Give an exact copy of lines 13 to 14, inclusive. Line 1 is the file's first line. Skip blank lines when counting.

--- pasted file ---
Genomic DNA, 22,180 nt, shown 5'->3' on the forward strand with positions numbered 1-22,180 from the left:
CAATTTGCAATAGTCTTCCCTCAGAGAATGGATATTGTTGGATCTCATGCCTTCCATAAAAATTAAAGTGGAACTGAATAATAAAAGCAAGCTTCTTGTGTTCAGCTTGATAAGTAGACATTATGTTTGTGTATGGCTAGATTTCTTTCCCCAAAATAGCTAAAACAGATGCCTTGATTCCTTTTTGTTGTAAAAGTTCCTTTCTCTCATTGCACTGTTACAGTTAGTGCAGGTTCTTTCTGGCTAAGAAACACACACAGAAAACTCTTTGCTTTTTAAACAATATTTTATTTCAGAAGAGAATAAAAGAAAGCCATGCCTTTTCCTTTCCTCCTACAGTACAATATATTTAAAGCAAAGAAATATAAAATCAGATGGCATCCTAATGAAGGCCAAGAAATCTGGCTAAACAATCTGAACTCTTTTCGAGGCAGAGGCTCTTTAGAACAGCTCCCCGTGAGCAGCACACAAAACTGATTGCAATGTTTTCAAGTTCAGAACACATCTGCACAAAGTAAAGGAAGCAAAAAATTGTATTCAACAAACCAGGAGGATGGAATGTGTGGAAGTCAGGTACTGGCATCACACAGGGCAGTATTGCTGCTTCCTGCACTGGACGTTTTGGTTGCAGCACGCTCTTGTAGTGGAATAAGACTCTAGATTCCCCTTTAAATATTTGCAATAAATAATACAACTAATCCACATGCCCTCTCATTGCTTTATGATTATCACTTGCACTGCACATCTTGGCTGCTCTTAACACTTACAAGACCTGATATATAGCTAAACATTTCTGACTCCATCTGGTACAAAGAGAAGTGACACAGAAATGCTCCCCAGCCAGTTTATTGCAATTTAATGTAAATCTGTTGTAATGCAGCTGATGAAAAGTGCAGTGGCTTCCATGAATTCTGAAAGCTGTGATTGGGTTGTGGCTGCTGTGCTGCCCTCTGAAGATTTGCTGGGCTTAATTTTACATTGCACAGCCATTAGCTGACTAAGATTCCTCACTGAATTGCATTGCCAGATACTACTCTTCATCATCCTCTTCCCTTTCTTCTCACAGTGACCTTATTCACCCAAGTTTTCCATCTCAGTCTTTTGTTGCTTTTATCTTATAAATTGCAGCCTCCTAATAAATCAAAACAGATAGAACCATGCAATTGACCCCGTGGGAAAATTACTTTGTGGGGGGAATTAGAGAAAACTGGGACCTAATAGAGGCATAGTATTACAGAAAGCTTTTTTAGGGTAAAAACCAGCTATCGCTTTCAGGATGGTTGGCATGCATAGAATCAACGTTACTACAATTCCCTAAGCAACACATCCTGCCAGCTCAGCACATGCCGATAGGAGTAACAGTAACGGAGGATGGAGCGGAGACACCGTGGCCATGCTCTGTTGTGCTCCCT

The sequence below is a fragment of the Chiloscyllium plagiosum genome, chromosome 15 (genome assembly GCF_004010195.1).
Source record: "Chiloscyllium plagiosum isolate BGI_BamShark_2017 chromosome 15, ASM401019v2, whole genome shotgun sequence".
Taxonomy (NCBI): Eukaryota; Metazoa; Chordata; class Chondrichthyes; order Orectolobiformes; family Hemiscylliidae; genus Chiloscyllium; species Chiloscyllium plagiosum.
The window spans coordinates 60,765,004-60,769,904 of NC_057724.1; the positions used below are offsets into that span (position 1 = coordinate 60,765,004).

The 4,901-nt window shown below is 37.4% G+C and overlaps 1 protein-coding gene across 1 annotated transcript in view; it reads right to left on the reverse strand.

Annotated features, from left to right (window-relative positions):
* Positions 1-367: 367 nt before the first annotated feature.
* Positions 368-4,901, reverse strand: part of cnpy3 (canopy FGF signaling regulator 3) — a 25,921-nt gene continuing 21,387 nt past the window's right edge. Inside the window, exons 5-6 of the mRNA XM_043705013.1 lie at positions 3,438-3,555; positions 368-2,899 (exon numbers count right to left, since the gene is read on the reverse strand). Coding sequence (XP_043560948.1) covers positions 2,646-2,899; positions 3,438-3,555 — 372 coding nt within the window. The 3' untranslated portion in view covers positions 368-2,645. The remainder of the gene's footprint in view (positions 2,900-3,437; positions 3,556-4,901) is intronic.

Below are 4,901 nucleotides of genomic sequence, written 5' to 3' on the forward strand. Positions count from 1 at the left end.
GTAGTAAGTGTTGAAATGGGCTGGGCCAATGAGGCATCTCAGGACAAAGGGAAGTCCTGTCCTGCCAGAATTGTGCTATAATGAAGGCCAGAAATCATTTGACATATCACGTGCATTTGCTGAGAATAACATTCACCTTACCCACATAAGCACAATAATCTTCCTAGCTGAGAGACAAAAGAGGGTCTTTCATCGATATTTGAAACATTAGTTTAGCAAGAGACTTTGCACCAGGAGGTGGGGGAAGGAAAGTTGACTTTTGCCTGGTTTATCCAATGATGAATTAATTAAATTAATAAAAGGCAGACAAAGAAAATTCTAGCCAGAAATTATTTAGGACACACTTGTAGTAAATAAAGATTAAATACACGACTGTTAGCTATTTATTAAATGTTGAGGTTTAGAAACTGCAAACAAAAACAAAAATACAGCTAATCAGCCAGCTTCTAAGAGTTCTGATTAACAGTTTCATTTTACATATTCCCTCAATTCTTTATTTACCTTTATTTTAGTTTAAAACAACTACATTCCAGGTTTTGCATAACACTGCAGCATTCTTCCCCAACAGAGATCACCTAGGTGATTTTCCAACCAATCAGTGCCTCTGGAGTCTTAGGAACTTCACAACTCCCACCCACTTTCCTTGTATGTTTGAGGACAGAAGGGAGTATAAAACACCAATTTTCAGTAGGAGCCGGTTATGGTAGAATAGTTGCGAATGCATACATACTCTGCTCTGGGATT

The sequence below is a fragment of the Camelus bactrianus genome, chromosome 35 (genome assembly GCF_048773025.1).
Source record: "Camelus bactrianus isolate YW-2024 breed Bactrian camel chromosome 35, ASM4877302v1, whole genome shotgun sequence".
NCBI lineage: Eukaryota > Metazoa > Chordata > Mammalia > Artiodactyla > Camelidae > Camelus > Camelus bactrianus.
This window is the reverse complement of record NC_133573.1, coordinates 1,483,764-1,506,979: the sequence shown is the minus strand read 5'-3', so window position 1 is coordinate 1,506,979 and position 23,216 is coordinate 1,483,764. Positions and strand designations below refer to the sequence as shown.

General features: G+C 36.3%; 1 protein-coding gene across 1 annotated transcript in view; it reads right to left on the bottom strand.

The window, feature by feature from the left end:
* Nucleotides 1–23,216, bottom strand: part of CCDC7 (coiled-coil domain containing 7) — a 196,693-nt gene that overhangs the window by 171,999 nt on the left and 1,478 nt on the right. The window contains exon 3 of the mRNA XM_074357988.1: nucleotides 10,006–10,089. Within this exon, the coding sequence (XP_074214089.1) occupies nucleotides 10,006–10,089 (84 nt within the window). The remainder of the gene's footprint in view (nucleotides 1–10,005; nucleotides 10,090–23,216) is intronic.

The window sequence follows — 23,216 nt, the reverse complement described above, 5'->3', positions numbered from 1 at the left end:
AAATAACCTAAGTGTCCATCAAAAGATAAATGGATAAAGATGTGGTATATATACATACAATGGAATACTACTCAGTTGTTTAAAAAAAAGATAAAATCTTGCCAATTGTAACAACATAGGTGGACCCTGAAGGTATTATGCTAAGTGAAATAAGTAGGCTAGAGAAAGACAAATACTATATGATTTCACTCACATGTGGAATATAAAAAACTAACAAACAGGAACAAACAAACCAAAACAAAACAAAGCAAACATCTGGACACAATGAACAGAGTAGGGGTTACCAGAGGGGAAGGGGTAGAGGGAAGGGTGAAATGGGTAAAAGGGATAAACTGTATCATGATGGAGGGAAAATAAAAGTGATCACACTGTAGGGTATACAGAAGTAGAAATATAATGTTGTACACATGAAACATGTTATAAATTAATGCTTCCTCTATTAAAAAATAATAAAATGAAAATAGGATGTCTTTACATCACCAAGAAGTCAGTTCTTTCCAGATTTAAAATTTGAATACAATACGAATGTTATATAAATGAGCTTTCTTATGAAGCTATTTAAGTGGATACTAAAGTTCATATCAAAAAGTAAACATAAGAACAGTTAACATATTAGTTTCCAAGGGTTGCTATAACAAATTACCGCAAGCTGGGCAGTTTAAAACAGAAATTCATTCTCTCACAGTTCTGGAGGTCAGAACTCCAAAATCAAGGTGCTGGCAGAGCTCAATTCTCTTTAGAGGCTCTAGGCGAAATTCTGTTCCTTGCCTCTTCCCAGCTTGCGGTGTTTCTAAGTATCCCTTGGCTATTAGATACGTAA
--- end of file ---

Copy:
The sequence below is a fragment of the Camelus bactrianus genome, chromosome 35 (genome assembly GCF_048773025.1).
Source record: "Camelus bactrianus isolate YW-2024 breed Bactrian camel chromosome 35, ASM4877302v1, whole genome shotgun sequence".